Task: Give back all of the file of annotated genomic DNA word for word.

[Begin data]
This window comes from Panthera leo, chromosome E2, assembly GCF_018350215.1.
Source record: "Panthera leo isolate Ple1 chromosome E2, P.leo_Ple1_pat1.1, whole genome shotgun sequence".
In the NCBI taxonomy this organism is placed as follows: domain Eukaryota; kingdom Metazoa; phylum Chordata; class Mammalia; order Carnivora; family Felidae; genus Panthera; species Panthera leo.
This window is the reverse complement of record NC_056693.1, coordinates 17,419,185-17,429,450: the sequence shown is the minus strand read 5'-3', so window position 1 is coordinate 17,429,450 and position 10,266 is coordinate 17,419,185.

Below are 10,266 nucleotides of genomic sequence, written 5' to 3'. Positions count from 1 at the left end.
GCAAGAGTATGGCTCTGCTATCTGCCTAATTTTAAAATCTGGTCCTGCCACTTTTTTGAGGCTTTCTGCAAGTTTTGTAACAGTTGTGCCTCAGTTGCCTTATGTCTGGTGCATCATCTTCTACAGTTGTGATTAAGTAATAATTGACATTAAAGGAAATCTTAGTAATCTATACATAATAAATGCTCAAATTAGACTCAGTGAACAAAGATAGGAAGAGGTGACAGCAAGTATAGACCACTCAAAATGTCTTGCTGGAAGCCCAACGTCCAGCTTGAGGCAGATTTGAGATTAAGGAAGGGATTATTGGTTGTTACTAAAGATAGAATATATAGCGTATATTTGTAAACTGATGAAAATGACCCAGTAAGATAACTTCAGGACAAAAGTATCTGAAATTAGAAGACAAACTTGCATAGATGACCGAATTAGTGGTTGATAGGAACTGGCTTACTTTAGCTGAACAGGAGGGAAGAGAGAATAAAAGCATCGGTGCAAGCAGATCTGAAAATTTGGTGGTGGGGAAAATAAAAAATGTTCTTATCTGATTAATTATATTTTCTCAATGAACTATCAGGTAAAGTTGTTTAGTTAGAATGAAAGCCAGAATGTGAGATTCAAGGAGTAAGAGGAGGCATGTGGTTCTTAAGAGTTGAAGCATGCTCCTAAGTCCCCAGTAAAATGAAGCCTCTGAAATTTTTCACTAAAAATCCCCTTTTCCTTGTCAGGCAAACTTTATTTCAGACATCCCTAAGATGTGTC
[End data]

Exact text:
This window comes from Panthera leo, chromosome E2, assembly GCF_018350215.1.
Source record: "Panthera leo isolate Ple1 chromosome E2, P.leo_Ple1_pat1.1, whole genome shotgun sequence".
In the NCBI taxonomy this organism is placed as follows: domain Eukaryota; kingdom Metazoa; phylum Chordata; class Mammalia; order Carnivora; family Felidae; genus Panthera; species Panthera leo.
This window is the reverse complement of record NC_056693.1, coordinates 17,419,185-17,429,450: the sequence shown is the minus strand read 5'-3', so window position 1 is coordinate 17,429,450 and position 10,266 is coordinate 17,419,185.

Below are 10,266 nucleotides of genomic sequence, written 5' to 3'. Positions count from 1 at the left end.
GCAAGAGTATGGCTCTGCTATCTGCCTAATTTTAAAATCTGGTCCTGCCACTTTTTTGAGGCTTTCTGCAAGTTTTGTAACAGTTGTGCCTCAGTTGCCTTATGTCTGGTGCATCATCTTCTACAGTTGTGATTAAGTAATAATTGACATTAAAGGAAATCTTAGTAATCTATACATAATAAATGCTCAAATTAGACTCAGTGAACAAAGATAGGAAGAGGTGACAGCAAGTATAGACCACTCAAAATGTCTTGCTGGAAGCCCAACGTCCAGCTTGAGGCAGATTTGAGATTAAGGAAGGGATTATTGGTTGTTACTAAAGATAGAATATATAGCGTATATTTGTAAACTGATGAAAATGACCCAGTAAGATAACTTCAGGACAAAAGTATCTGAAATTAGAAGACAAACTTGCATAGATGACCGAATTAGTGGTTGATAGGAACTGGCTTACTTTAGCTGAACAGGAGGGAAGAGAGAATAAAAGCATCGGTGCAAGCAGATCTGAAAATTTGGTGGTGGGGAAAATAAAAAATGTTCTTATCTGATTAATTATATTTTCTCAATGAACTATCAGGTAAAGTTGTTTAGTTAGAATGAAAGCCAGAATGTGAGATTCAAGGAGTAAGAGGAGGCATGTGGTTCTTAAGAGTTGAAGCATGCTCCTAAGTCCCCAGTAAAATGAAGCCTCTGAAATTTTTCACTAAAAATCCCCTTTTCCTTGTCAGGCAAACTTTATTTCAGACATCCCTAAGATGTGTC